The optimization field for TCAD applications [79] can be categorized
into three major tasks. These are *inverse modeling* [80], calibration of simulator
models [81,82] and the tuning of certain process parameters
[83].

A TCAD optimization task is an iterative minimization or maximization process, where the optimizer controls a set of free parameters of a model within certain upper and lower bounds to minimize or maximize a given target. A simulator that takes the model as input is used to compute an error vector. The target is then computed as the quadratic mean of the dimensional error vector

(5.1) |

The error vector is a modified relative error that is scaled to values between to avoid numerical overflows. Depending on the optimization algorithm either the above given target or the error vector is passed to the optimizer which changes the free parameters according to its optimization algorithm in order to take a step towards the desired minimum or maximum.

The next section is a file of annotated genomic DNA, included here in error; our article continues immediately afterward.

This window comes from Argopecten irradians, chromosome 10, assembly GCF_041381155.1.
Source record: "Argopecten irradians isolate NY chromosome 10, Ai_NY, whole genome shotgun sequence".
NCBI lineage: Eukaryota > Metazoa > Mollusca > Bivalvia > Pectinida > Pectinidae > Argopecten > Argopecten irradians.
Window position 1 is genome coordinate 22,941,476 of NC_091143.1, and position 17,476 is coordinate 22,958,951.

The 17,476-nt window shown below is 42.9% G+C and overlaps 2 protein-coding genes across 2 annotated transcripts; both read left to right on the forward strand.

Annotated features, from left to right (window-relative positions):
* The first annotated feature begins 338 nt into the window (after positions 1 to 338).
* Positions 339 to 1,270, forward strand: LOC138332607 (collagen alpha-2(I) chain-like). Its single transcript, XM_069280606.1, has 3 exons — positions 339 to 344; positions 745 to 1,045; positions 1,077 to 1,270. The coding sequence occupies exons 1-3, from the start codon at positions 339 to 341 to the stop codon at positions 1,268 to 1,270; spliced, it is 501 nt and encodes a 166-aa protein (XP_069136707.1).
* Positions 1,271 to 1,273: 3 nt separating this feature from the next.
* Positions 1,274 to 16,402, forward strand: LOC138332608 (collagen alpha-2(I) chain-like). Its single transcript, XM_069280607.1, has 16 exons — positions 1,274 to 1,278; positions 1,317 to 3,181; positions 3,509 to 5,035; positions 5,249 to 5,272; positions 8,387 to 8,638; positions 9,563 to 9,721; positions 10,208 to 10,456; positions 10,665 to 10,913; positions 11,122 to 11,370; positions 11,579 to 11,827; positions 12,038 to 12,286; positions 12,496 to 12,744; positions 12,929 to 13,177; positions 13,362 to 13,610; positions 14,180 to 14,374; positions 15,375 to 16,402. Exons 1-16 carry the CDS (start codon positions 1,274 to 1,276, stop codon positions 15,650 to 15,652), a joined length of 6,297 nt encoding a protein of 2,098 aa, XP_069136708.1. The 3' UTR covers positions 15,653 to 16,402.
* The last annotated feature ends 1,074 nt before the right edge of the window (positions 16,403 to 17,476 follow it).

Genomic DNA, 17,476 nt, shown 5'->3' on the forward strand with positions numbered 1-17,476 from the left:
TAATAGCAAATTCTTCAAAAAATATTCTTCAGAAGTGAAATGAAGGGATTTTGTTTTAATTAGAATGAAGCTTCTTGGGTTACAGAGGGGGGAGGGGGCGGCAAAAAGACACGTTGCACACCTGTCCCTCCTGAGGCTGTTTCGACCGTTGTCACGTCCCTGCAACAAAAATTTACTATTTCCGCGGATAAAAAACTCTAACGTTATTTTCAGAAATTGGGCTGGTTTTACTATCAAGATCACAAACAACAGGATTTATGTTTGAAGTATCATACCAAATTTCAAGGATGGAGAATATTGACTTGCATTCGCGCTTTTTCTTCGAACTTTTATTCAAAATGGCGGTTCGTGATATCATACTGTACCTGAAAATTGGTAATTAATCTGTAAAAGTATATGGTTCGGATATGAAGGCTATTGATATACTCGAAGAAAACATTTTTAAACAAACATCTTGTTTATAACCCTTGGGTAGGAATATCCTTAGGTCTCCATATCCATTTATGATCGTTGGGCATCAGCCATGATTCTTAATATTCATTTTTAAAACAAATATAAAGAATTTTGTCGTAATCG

Several iterations are performed until a truncation criterion is
reached. For the case of a local optimizer the criterion is usually a minimum
change of the target value. For a global optimizer additional criteria like,
e.g. a maximum iteration number might be defined. An optimization
*framework* integrates optimizer and simulator and spreads the simulation jobs
over a cluster of workstations. Fig. 5.1 depicts this
scenario. Several concrete sub-problems of this abstract optimization task
exists which are briefly sketched in the following sections.

2003-03-27